This video says about itself:
A huge cane toad weighing nearly a kilogram has been found in Darwin in northern Australia.
From BBC News 27/03/07.
From the BBC:
Cane toad threat spreads beyond Australia to Caribbean
By Matt Walker
Editor, Earth News
Cane toads, one of the world’s most destructive invasive species, have started killing native wildlife outside of Australia.
Cane toads are poisonous, secreting a toxin that kills predators not adapted to eat them, and as a result the toads have caused a decline in native Australian reptiles and marsupials.
Now scientists have discovered that the toads are also killing boa snakes in the West Indies, suggesting that other predators in the Caribbean and elsewhere may also be at risk.
The cane toad is a large toad species, which secretes a powerful bufogenin toxin.
Its native range extends from northern South America through Central America and into the southern United States.
In the early to mid 19th Century, the toad was intentionally introduced to islands in the Caribbean, including Jamaica in 1844, and then through the South Pacific.
The toad was introduced to eat and control pests of sugar cane, including rats and beetles.
However, the toad has had a destructive impact in many places where it has spread, out-competing native species.
More recently, the toad has devastated populations of amphibian predators, including large lizards, snakes and marsupials, in Australia.
The threat there continues to grow as the toads spread west across the country from Queensland into New South Wales and the Northern Territory.
Cane toads are so prevalent in Australia that people in the Australian state of Queensland have even taken part in a mass capture of the poisonous amphibians, as part of a collective effort at pest control.
Now scientists have documented the cane toad killing rare native fauna in the Carribean.
Dr Byron Wilson, at the University of West Indies in Jamaica, and his colleagues there and in the US have found numerous examples of cane toads poisoning Jamaican boas (Epicrates subflavus), large predatory snakes that are endemic to the island of Jamaica.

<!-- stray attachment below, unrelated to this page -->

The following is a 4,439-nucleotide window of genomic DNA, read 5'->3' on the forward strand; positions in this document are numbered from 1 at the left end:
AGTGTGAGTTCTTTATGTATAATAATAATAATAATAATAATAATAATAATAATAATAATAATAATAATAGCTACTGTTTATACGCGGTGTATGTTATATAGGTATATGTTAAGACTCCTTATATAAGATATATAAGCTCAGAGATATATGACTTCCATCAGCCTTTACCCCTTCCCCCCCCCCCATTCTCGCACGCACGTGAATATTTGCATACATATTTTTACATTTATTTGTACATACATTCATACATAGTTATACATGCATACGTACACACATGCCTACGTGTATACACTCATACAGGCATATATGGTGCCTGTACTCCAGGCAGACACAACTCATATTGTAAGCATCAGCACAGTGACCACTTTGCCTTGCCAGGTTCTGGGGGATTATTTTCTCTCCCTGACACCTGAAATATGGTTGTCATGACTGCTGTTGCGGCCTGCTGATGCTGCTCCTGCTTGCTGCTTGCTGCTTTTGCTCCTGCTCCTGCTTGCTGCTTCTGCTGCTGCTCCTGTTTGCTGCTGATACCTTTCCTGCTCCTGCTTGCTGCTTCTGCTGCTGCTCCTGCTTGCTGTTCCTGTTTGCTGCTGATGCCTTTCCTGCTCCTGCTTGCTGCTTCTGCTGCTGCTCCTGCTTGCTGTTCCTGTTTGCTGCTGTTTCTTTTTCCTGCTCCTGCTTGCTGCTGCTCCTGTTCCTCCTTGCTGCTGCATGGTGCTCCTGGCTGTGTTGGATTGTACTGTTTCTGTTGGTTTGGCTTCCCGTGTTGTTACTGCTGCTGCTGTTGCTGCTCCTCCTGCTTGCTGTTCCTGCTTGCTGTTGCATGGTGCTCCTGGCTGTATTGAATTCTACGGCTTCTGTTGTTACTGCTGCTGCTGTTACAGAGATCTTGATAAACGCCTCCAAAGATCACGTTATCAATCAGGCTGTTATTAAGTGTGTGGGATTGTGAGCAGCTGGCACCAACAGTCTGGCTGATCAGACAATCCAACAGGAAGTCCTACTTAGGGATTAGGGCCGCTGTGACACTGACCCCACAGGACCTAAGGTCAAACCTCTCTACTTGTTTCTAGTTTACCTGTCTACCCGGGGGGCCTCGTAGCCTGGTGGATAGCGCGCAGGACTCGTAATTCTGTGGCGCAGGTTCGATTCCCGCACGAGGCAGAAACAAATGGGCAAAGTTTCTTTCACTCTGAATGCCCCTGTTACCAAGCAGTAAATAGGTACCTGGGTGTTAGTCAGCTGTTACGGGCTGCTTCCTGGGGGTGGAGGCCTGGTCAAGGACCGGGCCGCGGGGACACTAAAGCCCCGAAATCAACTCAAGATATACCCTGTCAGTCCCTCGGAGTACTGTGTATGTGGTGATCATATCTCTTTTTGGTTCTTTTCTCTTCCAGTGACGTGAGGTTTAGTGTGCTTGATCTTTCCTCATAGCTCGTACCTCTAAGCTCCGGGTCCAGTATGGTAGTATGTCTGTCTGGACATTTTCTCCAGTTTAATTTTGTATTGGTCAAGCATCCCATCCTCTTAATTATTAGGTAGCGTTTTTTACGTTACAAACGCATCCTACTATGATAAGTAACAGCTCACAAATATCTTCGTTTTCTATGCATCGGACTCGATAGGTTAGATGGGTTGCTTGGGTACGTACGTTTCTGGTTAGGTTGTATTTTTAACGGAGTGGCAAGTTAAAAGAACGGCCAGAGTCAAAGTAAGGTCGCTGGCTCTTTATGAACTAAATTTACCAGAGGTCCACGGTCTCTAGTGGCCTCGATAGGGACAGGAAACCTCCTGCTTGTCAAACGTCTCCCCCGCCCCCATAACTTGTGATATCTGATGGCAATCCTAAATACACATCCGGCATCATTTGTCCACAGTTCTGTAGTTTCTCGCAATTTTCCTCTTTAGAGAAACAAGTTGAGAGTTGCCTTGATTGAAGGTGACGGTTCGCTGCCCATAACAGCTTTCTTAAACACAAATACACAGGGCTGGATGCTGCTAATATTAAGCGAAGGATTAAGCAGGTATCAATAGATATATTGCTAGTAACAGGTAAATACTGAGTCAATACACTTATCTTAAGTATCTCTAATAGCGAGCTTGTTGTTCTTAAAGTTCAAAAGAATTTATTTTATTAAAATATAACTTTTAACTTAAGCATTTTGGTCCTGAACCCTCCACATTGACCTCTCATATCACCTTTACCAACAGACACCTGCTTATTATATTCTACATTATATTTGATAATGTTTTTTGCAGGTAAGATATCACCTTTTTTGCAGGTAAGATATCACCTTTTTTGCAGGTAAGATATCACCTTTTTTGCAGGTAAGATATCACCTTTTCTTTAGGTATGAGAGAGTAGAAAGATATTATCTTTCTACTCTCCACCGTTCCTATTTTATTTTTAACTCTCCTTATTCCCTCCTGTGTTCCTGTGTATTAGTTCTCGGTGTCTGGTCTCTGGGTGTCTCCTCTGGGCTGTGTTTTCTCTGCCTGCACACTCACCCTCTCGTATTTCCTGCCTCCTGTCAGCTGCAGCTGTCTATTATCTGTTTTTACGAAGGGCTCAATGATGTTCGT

The boa, also known as the yellow snake, is Jamaica’s top native terrestrial predator.
Already rare, the snake is threatened by habitat destruction and introduced dogs and pigs.
“To our knowledge, this is the first report of cane toads causing mortality in naturally occurring predators outside of Australia,” say the authors in the journal Biological Invasions.
“Although cane toads have been present on Jamaica for more than 160 years, it is clear from our observations that Jamaican boas have not yet learnt to avoid this toxic prey species.”
The researchers now fear that the toads could pose a threat to the snake across its island range.
They also worry that other species in Jamaica and on other Caribbean islands are at risk from bufotoxin poisoning.
“Cane toad hitches ride into WA – Sydney Morning Herald”: here.
July 2010: Western Australia’s Department of Environment and Conservation (DEC) is reminding people to remain vigilant following the discovery of a live cane toad inside a shed in Broome’s light industrial area. The cane toad was handed in this morning by a member of the public who captured the toad and alerted DEC officers in Broome: here.
IT COULD be one of the world’s most unfairly maligned creatures. Despite its invasion of Australia, the cane toad has not triggered the overwhelming ecological disaster that some predicted: here.
Cane toad takes over Australia — and then doesn’t – Mother Nature Network: here.
Cane toads killing off reptile predators – ABC Online: here.
Cane toad campaign turns attention to Australian reptiles – ABC Local: here.
Evolutionarily accelerated invasions: the rate of dispersal evolves upwards during the range advance of cane toads: here.
Cane toad tadpoles exposed as slavering cannibals: here.
Australia’s invasive cane toads are spreading ever-faster into new habitat. Scientists describe these toads as “super-invaders” because of the ease with which they are able to delve deeper and deeper into new territory. They noted that toads that live at the outer edges of their range had larger front legs and more powerful hind legs than other toads in their range. This indicates that the edge-dwelling toads may possess better adaptations for widening their boundaries and invading new ground: here.
Dr Mike Letnic, from the University of Western Sydney and colleagues, write in the international journal, Proceedings of the Royal Society B: Biological Sciences, that restricting cane toads’ access to surface water could halt their spread deeper into the Australian outback: here.
Speed and the mating habits of the Australian cane toad are set to expand the theory of evolution according to research published in the Proceedings of the National Academy of Sciences of the USA: here.
Skin Fight: Could Bacteria Carried by Amphibians Save Them from Extinction? Here.